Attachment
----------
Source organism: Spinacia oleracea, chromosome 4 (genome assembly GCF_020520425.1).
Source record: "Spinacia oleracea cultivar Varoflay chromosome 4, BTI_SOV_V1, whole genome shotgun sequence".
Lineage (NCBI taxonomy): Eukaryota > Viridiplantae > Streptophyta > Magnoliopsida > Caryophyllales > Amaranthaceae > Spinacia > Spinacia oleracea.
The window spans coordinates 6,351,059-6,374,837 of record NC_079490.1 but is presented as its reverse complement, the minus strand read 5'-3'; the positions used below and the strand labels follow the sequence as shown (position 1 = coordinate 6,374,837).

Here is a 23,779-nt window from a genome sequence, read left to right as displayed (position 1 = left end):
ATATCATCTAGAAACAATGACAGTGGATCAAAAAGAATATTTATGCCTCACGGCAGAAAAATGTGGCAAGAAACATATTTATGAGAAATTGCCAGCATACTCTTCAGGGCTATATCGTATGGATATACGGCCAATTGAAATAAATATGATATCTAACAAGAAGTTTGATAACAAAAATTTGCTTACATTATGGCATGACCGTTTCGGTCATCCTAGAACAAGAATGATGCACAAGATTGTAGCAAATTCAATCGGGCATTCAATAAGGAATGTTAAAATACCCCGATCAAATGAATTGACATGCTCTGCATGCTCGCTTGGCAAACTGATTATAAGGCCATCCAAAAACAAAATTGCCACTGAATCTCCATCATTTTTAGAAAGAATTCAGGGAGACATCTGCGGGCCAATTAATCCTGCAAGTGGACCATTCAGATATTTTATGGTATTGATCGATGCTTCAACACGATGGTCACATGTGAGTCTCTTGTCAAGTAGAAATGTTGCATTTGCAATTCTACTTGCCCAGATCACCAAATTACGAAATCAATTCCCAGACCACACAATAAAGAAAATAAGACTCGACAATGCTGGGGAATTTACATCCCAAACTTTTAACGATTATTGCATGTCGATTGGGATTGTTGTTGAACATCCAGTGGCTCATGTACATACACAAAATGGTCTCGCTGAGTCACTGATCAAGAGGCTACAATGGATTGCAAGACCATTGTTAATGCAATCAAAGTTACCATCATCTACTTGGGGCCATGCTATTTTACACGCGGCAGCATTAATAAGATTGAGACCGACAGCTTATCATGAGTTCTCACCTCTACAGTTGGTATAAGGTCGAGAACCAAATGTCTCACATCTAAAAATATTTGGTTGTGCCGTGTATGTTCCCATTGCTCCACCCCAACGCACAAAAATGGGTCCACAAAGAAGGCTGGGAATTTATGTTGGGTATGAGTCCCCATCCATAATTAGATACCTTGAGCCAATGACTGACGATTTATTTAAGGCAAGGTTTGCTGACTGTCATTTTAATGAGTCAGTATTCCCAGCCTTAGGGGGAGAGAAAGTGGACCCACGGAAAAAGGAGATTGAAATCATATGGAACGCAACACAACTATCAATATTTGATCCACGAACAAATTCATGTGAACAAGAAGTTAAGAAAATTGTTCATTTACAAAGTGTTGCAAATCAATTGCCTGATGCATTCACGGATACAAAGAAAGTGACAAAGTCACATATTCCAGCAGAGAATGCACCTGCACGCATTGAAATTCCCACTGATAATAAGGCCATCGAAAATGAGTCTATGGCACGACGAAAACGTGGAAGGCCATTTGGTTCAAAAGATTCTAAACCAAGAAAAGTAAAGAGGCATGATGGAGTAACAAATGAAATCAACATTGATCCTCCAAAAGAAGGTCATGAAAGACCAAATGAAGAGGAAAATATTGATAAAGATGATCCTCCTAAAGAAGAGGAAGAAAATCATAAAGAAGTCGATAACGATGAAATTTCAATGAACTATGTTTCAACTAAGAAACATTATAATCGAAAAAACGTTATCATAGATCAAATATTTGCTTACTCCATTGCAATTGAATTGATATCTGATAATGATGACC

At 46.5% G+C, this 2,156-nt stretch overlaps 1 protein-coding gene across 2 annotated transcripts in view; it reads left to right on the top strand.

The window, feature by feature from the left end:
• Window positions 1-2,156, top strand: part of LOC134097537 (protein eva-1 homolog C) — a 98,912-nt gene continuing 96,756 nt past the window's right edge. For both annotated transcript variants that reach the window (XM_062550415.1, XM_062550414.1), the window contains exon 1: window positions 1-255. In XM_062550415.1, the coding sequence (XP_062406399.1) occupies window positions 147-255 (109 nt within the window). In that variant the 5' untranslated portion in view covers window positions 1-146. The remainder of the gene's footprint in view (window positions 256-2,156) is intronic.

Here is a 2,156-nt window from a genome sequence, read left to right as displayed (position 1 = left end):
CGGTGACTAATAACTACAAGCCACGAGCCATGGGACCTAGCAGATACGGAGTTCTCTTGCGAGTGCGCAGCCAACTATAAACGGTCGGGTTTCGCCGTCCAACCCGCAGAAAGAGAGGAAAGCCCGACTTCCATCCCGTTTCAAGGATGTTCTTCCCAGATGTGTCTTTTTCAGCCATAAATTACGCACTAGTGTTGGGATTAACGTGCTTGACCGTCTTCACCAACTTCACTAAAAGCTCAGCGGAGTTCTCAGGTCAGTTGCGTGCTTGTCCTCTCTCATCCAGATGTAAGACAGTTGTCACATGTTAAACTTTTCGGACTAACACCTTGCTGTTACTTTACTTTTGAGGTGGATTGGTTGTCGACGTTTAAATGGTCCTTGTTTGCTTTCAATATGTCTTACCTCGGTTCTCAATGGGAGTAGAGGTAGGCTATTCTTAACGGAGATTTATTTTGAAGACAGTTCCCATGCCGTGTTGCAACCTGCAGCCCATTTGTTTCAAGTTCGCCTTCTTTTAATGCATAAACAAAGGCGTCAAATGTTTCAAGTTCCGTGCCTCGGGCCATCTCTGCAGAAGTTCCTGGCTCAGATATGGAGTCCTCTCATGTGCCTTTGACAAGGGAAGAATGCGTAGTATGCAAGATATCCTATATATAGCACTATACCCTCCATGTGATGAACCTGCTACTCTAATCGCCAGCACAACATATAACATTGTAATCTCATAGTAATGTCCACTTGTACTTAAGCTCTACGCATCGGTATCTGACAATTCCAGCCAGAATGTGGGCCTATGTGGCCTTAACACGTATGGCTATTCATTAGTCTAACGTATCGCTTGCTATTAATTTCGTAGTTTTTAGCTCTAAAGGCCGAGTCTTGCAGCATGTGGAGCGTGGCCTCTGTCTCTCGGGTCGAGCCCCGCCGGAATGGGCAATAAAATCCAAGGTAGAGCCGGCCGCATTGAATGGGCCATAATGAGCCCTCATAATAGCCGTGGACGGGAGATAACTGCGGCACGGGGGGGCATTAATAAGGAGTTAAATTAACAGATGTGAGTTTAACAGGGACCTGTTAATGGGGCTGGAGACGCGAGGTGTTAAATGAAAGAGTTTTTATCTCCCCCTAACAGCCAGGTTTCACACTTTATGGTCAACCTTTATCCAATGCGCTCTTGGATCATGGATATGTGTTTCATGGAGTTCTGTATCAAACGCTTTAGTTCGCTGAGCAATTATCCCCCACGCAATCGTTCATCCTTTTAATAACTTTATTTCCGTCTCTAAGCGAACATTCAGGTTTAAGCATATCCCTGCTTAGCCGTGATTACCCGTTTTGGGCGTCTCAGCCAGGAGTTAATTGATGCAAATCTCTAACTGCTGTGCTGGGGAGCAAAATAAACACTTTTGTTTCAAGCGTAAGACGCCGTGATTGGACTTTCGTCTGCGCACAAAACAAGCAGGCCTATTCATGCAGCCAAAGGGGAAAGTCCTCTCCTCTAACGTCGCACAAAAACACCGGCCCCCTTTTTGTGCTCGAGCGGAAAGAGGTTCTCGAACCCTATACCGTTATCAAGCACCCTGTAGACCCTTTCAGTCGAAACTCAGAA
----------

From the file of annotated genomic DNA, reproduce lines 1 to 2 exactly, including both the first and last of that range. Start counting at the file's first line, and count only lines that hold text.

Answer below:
Source organism: Spinacia oleracea, chromosome 4 (genome assembly GCF_020520425.1).
Source record: "Spinacia oleracea cultivar Varoflay chromosome 4, BTI_SOV_V1, whole genome shotgun sequence".